More Conflict by Shannon Donnelly
Conflict—you can’t get too little of this in real life, and you can never have enough in fiction. A reader pays to see a character be put through the ringer—and that means you want to pile on the conflict. But there’s a danger to avoid. You want great conflict, not small arguments or even worse, misunderstandings.
How do you know if you have enough conflict? Simple answer is there’s no such thing—you can always add more. So how do you add conflict—and that’s without a contrived situation or plot, or a misunderstanding that could be cleared up with a chat?
Some easy tests for you:
1. If you put your protagonist and antagonist in a room, would a conversation make matters worse?
This is my first test. You want things to be worse if both characters spoke their minds at the start of the book. If an honest conversation can resolve conflict, you have a misunderstanding, not conflict. Now a small misunderstanding for a subplot is not usually a problem, but basing the main conflict on character A thinking one thing and character B thinking another is problematic. You can sometimes make this work for comedic effect, but be wary of anything that weakens your core conflicts.
2. Can both the protagonist and the antagonist get their goal?
You want a conflict lock. (If you don’t know what this is, Google it—there are lots of great videos out there). In an action story, this same goal needs to be only one can have it/reach it. Or the goals have to be opposite. In a romance, the hero and heroine are not always antagonist/protagonist, but you still need to set up conflicting external goals to help drive your action. This can be as simple as one character wants to hide her past and the other character wants it out in the open—that’s instant conflict. If both characters are headed for the same goal, look at how to make them have opposite approaches—the guy who wants to be organized vs. the woman who flies by the seat of her pants makes for conflict.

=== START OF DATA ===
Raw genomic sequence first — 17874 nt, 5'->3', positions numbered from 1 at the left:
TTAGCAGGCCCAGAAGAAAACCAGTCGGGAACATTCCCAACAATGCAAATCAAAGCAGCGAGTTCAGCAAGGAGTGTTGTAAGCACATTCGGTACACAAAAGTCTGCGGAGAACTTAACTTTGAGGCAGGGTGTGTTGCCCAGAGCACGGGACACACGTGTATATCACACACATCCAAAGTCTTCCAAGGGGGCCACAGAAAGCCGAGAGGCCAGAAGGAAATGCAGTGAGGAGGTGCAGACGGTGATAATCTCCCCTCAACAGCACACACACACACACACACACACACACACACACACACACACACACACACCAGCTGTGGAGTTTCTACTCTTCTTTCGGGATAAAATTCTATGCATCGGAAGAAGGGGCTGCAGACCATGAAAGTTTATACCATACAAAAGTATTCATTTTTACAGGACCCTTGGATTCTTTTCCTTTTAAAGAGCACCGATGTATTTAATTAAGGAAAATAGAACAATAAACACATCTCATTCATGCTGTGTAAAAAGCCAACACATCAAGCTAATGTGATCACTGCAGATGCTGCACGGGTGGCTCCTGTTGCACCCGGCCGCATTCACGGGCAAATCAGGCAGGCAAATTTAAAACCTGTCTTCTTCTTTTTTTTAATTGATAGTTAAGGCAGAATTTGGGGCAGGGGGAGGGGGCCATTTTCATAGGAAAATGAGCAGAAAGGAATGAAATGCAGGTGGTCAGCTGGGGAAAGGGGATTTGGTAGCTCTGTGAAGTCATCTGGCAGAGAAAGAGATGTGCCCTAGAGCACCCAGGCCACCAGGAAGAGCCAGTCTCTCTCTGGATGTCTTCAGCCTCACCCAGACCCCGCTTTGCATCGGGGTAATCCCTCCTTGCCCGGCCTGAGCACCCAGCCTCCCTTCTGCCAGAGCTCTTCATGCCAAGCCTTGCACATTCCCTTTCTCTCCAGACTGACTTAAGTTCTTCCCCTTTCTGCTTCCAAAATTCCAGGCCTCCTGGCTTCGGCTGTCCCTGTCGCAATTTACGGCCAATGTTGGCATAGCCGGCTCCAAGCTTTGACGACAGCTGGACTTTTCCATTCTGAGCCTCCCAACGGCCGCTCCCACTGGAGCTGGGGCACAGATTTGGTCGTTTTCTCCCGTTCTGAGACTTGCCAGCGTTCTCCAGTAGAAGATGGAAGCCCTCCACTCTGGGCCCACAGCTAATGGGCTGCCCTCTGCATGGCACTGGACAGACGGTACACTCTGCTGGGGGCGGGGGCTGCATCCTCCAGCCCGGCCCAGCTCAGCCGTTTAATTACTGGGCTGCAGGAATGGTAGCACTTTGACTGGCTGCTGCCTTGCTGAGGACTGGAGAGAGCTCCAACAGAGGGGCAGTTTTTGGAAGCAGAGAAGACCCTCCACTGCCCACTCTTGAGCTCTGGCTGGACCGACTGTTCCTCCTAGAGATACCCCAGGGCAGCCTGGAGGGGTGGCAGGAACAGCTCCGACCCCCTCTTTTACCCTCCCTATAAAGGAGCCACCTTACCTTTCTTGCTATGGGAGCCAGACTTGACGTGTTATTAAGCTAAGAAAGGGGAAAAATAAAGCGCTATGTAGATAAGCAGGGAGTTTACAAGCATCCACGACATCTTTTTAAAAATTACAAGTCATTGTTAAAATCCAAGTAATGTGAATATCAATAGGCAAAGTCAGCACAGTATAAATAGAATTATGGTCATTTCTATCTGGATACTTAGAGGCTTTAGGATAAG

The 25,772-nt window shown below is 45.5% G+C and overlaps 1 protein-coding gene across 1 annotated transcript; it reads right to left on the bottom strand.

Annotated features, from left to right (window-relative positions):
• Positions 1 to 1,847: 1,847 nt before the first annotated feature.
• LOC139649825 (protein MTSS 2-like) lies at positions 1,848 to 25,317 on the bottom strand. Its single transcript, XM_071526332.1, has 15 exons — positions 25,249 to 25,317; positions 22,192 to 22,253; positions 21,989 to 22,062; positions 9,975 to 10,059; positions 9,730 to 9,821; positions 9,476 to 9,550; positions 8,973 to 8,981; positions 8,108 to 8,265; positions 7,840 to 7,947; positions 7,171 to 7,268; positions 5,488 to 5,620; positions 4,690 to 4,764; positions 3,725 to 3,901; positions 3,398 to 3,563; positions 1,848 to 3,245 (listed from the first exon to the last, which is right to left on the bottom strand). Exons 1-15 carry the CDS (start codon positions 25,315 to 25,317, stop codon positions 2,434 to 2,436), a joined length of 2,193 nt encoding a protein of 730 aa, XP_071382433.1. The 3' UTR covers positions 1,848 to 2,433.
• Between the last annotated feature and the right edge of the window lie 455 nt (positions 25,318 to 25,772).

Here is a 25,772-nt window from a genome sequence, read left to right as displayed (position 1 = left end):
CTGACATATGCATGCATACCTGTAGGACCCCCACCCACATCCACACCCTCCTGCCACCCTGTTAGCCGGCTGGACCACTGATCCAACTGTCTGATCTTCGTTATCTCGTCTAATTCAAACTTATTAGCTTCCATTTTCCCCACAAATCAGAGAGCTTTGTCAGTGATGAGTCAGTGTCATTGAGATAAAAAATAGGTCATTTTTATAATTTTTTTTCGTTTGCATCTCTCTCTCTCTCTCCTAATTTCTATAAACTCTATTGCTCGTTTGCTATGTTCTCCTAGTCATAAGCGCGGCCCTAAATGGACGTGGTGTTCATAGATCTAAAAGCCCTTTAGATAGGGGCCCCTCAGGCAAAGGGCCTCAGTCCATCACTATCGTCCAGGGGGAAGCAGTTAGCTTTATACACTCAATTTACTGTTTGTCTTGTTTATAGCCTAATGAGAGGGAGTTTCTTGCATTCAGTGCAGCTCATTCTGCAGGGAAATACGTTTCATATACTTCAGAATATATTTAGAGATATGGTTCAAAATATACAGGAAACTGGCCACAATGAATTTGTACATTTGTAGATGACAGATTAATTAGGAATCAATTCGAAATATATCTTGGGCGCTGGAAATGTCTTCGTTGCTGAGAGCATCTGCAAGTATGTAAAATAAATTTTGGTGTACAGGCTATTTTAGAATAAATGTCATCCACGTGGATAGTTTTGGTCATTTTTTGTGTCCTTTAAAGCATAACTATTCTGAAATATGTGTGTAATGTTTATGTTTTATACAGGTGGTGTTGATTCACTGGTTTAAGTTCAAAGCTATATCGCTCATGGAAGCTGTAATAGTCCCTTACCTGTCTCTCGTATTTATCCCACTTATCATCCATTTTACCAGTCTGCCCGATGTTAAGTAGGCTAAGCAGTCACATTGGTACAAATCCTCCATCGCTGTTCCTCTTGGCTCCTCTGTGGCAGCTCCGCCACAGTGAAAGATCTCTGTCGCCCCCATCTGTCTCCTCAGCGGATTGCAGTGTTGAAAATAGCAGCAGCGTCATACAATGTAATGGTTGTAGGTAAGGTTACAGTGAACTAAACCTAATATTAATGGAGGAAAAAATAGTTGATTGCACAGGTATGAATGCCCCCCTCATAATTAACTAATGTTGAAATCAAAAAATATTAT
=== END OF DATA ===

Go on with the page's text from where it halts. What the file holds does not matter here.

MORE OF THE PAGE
3. Did you set up conflicts between needs and wants?
You want to build in conflict so your story doesn’t wander or fade out about page 100. The best way to do this is set up lots of internal conflicts with external goals. In other words, if a woman’s external goal is to hide her past and her internal need is to keep secrets, she’s not really conflicted about these things. But if a woman’s external goal is to hide her past and her internal need is to be honest, now you have her conflicted—she can’t have it both ways.
You want to set up these conflicts for all your major characters. And you want to make sure the needs and wants are well motivated.
4. Are the needs and wants really well motivated?
Reader needs to know WHY wants and needs matter to a character. This is very important.
This is where you get down to bedrock in a character’s psyche—this is what drives this person and makes them do stupid as well as smart things. This is where deep emotions brew—and where actions are driven by core issues for that character.
If your character’s needs go deep—as in straight to core development years in their childhood—the reader is going to understand that these are core issues. The character who grew up poor and who saw her mother die because there was no money for a doctor will make sense as a woman who will marry just to have money. The character that started torturing small animals at six is going to seem a lot more spooky and threatening than anyone who started killing people as an adult.
To make things matter to the reader, make it matter to the character. However, make sure you have someone look over your ideas—motivations have to be plausible, too. They have to fit your character’s background. In general, accountants don’t suddenly wake up one day wanting to be lion tamers—that’s too big a jump to be plausible to readers. So it needs a lot of motivation (as in he’ll get three million dollars if he makes the job change within six months.)
5. Are any of your conflicts clichés?
In manuscripts I look at I see the same thing over and over. The most common ones are: